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[Cyclical Nature of Fashion] Time to Remodel Your Past 80’s Garments in 2020

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Cyclical in nature, fashion revives garments of the past as new generations unearth styles of a bygone era. We’ve seen 90s’ slip dresses and sportswear, 60s’ minis and 70s’ flares, but now it’s time for the 80s to have its 21stcentury re-model.

From Madonna’s ruched tutu skirts to Grace Jones’ accentuated power suit, the 80s were truly a sight to behold. While certain peculiar fads like neon leg warmers and fishnet gloves might not be making a reappearance – thank goodness – all things ruffled and ruched are the 80s silhouettes you’ll be wanting in your wardrobe in 2019.

The first glimpse of the 80s revival was seen on the SS19 catwalk, with fuchsia power suits at Escada, shoulder pads and polka dots at Marc Jacobs and ruched sleeves at Isabel Marant. But now, spring couture and AW19 RTW has taken the decade up a notch.

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Viktor & Rolf  (above) made headlines with sarcastic slogans plastered on vividly hued gowns and its pleated tulle and ruffled skirts were larger than life. Rodarte opted for ruched leather and puffed sequin sleeves, while Giambattista Valli crafted hi-low dresses adorned with oversized bows. Though, it was Mary Katrantzou whose 80s pastiche shocked the most, as ruched scarfs brushed the floor, coats were plastered with ombré tassels and sequinned animal prints clashed flamboyantly.

But, will the 80s catwalk renewal trickle down to the high-street? Threads personal shopper, Katie Bryce says: “I feel like trends are cyclical and they never really leave or come back, high fashion has always drawn from subcultures, the streets and the youth and when you don’t have anything currently inspiring you kind of have to turn to the past for inspiration.”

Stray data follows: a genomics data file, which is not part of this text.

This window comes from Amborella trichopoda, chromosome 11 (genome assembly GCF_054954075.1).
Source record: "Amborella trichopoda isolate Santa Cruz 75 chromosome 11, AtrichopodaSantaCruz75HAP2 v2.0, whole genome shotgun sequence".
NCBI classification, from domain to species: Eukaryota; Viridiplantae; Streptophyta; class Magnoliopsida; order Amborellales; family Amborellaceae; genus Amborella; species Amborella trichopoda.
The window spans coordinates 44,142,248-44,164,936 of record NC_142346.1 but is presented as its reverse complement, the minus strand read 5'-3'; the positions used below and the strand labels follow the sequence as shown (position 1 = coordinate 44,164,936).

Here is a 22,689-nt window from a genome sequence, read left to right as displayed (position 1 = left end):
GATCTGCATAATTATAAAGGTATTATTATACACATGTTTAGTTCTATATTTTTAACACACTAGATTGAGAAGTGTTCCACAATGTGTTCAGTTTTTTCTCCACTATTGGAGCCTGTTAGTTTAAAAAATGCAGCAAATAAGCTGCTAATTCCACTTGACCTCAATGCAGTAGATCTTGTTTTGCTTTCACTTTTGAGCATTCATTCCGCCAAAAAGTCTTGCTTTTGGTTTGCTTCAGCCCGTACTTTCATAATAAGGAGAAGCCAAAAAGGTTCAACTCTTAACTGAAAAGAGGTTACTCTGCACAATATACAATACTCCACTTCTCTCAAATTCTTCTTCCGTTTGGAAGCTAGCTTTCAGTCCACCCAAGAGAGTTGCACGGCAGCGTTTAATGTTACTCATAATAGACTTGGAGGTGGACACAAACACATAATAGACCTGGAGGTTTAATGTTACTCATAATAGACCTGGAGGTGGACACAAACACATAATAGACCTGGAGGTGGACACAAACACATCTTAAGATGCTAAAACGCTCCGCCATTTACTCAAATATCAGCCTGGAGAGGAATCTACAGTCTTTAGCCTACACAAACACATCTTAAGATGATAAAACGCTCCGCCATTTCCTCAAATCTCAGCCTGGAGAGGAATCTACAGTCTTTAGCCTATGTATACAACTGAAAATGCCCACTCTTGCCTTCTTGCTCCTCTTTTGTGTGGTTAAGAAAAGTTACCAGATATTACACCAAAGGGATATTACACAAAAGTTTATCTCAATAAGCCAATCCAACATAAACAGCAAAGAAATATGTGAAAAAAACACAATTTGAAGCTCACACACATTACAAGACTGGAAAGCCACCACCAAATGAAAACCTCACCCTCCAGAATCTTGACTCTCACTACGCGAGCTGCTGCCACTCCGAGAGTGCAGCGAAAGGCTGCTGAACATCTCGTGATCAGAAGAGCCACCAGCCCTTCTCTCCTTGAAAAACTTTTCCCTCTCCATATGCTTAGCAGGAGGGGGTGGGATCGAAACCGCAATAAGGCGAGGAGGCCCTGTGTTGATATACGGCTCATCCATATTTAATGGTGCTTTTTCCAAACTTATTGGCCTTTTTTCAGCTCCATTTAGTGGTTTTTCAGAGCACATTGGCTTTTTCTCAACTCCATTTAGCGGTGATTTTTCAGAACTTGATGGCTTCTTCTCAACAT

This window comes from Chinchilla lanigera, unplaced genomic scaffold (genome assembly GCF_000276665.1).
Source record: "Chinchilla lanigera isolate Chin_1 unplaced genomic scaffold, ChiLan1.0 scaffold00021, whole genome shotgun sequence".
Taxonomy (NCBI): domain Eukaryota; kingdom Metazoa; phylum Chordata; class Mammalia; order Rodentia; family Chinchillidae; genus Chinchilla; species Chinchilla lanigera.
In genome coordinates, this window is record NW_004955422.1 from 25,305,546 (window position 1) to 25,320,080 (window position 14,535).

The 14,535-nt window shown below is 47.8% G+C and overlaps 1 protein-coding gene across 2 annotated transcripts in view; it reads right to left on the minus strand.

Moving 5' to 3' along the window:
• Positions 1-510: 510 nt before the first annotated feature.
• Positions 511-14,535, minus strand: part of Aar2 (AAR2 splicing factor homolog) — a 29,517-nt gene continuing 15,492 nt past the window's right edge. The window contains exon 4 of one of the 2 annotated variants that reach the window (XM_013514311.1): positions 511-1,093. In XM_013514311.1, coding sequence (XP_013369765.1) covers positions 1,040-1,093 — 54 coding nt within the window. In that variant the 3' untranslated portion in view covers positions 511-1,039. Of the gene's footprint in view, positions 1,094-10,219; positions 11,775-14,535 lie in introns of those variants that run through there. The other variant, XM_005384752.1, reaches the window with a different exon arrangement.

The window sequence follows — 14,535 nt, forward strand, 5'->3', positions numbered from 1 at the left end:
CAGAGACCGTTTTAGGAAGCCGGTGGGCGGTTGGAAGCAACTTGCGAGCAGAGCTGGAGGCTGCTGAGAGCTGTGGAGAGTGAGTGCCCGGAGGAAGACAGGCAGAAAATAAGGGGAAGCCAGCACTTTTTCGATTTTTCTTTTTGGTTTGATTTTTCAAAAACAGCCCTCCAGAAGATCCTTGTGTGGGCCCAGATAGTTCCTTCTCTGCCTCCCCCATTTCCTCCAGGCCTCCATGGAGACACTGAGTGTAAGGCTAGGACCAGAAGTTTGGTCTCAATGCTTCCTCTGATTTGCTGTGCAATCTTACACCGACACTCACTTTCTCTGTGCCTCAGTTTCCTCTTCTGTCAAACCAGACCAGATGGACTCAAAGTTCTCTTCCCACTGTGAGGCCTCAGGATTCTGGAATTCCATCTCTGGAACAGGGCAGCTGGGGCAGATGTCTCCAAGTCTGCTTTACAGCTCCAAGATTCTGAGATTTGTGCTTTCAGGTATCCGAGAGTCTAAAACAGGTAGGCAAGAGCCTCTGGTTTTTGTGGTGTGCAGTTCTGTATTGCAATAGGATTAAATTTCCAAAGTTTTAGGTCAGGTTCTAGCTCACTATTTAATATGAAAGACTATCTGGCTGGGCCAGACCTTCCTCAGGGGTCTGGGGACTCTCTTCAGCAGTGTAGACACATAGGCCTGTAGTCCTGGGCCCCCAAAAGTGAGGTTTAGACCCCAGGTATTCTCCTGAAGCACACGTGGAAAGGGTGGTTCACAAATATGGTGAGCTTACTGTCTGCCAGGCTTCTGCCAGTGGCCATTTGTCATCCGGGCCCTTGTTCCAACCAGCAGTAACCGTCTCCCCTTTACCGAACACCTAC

It’s true that the high-street has started to filter in a subtle ruffle on a jumper or a ruched dress in recent years, but this year could see it have its Insta-trend moment. And, fashion blogger, Shanice Baker agrees: “I personally like that the 80s is coming back, it’s nice to have a mixture of the past coming back into the fashion trends. It gives people a chance to mix it up and not just follow the on-trend items now.”

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It’s also had the celebrity approval as Bella Hadid and Kate Moss were spotted in corset waist belts, while Miley Cyrus (above) wore head-to-toe ruffles on the red carpet and Emily Ratajowski caught a flight in shoulder pads and oversized lapels.

So, how come we’ve re-ignited our love affair with the 80s? Stylist Sophie Hill says: “I think it has to do with ‘power dressing’ and feeling bold and in control.”

“The 80s silhouette has perhaps come back around in a time when our political situation is anything but powerful,” Hill continues. Perhaps then it’s the impending fear of Brexit or the problematic US President that’s causing us to be more strategic in our dressing.

The 80s have also been an increasingly prevalent era in modern pop culture, as hit Netflix shows Stranger Things, Black Mirror and Sex Education draw upon the music and styles of the era. Editor of Blogosphere magazine, Albertine Brandon, says: “We have so much imagery and video of style from these decades so it’s easy to draw inspiration from them” And, Hill agrees: “Netflix is such a force that its shows can reach the most people and in turn control the direction of youth culture.”